Hyperactive central banks warn of ‘unmoored’ inflation expectations but may well be weighing the anchor themselves.
Skewed by the oil price collapse of the past 20 months, headline inflation rates across Europe and Japan are currently near zero or even falling. Some economists now expect euro zone inflation for 2016 as a whole to be in the red and no longer dismiss the development as temporary monthly blips.
Fearful these low inflation rates might distort consumer and business behavior into putting off consumption today and wait for cheaper goods in future, central banks are scrambling to steer expectations back to inflation targets of about 2 percent.
And the only way they seem to be able to achieve that is by being as aggressive as possible in easing monetary policy to try and convince everyone they will eventually succeed in their goals.
The European Central Bank and its peers in Japan, Switzerland, Sweden and Denmark have all pushed their interest rates into negative territory and insist they will go further if needed. The ECB, for one, is widely expected to cut its minus 0.3 percent deposit rate next week by at least 10 basis points.
But if future inflation expectations are what policymakers are trying to buoy, it’s not working and there’s a growing chorus of concerns that negative interest rates may actually be feeding the problem.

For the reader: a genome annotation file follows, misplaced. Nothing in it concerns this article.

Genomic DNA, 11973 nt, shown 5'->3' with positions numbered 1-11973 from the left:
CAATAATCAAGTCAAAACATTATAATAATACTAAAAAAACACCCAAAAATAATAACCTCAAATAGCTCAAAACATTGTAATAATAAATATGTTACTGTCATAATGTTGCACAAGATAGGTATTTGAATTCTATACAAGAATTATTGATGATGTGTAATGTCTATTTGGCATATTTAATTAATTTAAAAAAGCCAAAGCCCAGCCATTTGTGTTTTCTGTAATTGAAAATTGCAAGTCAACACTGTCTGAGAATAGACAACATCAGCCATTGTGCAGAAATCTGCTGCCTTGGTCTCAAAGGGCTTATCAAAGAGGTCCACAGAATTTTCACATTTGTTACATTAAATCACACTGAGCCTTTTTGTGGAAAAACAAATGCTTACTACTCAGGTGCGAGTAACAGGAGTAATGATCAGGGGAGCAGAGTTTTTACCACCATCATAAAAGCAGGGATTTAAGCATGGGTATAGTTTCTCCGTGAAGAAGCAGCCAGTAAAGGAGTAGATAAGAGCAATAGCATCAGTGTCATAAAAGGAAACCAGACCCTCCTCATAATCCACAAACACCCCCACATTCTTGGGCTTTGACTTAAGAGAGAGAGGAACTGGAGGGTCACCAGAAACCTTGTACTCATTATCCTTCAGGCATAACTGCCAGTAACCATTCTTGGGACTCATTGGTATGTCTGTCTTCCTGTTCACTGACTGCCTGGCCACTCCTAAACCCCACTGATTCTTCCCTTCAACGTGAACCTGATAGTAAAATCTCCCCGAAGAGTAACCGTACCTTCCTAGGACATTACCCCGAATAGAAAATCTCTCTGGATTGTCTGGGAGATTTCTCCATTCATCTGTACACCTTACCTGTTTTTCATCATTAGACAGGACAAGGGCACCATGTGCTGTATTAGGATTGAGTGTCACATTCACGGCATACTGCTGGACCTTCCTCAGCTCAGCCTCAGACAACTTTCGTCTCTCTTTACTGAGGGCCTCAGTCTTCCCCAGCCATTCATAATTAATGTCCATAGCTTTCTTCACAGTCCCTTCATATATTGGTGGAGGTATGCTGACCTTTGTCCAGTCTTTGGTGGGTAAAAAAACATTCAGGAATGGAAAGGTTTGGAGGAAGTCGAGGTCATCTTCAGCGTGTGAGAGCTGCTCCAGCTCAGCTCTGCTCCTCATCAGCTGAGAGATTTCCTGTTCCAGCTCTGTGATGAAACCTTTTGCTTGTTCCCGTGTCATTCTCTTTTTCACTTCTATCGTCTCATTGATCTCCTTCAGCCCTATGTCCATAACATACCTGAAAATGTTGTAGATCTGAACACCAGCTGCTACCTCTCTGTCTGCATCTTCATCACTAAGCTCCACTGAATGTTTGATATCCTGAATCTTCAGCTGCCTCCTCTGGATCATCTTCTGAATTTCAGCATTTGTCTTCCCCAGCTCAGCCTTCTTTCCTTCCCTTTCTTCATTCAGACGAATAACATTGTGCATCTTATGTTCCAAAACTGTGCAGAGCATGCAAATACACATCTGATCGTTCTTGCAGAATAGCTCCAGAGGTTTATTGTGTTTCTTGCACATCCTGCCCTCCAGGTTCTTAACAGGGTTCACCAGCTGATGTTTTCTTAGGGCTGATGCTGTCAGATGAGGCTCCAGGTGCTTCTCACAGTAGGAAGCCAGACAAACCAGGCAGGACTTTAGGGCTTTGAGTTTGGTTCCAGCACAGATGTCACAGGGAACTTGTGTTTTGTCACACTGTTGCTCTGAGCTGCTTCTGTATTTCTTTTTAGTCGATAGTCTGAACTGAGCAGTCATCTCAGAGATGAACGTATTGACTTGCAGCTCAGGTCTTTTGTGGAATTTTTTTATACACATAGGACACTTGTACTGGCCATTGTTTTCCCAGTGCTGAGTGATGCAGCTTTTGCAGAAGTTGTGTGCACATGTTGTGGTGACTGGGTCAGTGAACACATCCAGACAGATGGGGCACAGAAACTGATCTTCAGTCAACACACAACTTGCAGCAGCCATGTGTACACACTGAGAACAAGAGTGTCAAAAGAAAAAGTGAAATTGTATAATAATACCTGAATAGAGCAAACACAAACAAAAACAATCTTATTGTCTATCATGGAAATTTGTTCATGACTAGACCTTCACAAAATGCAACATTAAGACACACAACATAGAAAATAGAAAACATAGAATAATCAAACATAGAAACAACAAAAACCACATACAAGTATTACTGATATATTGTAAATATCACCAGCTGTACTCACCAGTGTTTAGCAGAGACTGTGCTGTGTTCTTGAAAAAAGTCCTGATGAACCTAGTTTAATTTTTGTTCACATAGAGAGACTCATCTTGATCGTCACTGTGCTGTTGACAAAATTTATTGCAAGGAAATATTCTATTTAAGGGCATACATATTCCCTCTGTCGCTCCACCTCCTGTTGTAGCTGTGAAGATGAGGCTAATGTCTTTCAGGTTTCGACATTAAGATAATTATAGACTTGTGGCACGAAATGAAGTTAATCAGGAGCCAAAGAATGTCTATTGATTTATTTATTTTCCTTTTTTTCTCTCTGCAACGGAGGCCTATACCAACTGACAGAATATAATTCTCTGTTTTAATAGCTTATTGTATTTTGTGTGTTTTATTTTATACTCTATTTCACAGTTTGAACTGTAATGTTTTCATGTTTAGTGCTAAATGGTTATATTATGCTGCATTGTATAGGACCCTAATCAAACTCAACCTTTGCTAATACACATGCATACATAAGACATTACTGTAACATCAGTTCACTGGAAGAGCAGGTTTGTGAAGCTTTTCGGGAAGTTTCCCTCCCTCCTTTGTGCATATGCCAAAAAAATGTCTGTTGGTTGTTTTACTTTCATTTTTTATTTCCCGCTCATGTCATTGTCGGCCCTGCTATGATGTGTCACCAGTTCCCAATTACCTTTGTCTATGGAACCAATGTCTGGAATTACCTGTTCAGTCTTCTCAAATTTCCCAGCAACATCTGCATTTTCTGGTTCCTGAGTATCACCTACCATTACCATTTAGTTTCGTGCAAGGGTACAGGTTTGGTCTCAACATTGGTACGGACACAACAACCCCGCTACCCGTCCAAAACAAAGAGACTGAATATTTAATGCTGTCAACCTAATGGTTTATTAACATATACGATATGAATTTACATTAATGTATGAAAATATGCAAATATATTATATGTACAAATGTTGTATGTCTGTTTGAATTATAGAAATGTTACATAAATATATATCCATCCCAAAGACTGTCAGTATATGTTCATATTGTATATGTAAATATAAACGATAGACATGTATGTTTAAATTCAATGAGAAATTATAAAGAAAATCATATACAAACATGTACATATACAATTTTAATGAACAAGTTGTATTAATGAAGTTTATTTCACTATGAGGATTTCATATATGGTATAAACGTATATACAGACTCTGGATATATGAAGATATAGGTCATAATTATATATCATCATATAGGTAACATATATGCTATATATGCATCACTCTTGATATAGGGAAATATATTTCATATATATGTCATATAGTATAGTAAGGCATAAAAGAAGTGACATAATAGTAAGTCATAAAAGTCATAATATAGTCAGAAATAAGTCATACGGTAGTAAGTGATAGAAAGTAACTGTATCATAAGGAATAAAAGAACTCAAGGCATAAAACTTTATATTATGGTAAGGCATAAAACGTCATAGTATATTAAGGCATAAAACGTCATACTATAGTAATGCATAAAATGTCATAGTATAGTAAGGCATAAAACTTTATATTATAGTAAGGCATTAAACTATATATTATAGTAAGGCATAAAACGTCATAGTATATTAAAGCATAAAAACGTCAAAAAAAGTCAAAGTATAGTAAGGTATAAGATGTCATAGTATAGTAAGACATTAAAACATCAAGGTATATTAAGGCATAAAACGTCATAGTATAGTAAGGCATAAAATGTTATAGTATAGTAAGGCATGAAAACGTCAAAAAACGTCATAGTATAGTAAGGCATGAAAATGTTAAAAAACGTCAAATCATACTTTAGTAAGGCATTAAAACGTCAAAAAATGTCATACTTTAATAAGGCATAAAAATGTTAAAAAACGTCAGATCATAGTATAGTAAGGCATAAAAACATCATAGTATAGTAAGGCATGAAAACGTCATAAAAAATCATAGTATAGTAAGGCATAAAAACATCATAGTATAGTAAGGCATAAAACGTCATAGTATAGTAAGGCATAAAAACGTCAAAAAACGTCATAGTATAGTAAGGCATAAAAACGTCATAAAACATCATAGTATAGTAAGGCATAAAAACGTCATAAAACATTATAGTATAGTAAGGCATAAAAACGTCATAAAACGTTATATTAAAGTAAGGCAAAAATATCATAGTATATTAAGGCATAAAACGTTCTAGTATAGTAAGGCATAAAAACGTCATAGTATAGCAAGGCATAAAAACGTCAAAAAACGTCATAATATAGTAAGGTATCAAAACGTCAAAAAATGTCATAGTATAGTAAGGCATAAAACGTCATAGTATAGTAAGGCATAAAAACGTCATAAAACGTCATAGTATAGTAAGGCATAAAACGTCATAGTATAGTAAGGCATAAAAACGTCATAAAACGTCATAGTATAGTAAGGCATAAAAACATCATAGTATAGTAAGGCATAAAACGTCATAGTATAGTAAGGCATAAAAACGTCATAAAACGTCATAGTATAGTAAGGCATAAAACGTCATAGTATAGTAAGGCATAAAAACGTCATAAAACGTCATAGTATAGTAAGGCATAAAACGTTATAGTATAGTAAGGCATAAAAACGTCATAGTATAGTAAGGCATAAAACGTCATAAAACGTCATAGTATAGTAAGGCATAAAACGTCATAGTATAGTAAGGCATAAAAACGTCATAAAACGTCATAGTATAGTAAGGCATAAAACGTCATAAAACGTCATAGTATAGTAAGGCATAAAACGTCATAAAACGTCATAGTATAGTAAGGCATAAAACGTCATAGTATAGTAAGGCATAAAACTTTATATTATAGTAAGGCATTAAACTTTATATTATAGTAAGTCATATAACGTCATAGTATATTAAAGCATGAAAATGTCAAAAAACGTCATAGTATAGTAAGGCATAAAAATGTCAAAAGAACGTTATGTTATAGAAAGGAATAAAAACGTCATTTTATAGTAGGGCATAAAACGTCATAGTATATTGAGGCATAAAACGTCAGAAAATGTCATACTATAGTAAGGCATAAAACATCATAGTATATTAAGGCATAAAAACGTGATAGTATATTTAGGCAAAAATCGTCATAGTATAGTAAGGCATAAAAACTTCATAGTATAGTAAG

By undermining banks’ profitability – hence their balance sheets and willingness to lend – or even encouraging hoarding of physical cash to avoid deposit fees, financial markets at least have become unnerved about sub-zero interest rates and their unintended consequences.
“The road to Hell is paved with good intentions,” said Pictet Wealth Management’s head of asset allocation, Christophe Donay. “The implementation of negative interest rates by the BoJ and the ECB had quite the opposite result, rekindling deflationary fears through a shock to banks’ profitability.”
But there may also be a more mechanical distortion that adds fog to the horizon, reduces visibility and raises fears of a policy accident. It’s possible that as interest rates and bond yields go negative, they start to drag down gauges of inflation expectations, too and policy then just ends up chasing its tail.
Part of the problem is how central banks read the imprecise world of inflation expectations and whether their usual monitoring through the prism of government bond markets is still adequate in a climate of negative nominal yields.
So-called inflation ‘breakevens’ deduce a market view of future inflation by comparing nominal bond yields with those on inflation-protected bonds that promise a return regardless of inflation.
The measure previously favored by the ECB – the five-year, five-year breakeven forward rate, designed to measure average inflation between 2020 and 2025 – paints a truly alarming picture of faith in the ECB’s ability to rekindle inflation back to its target at any stage over the coming decade.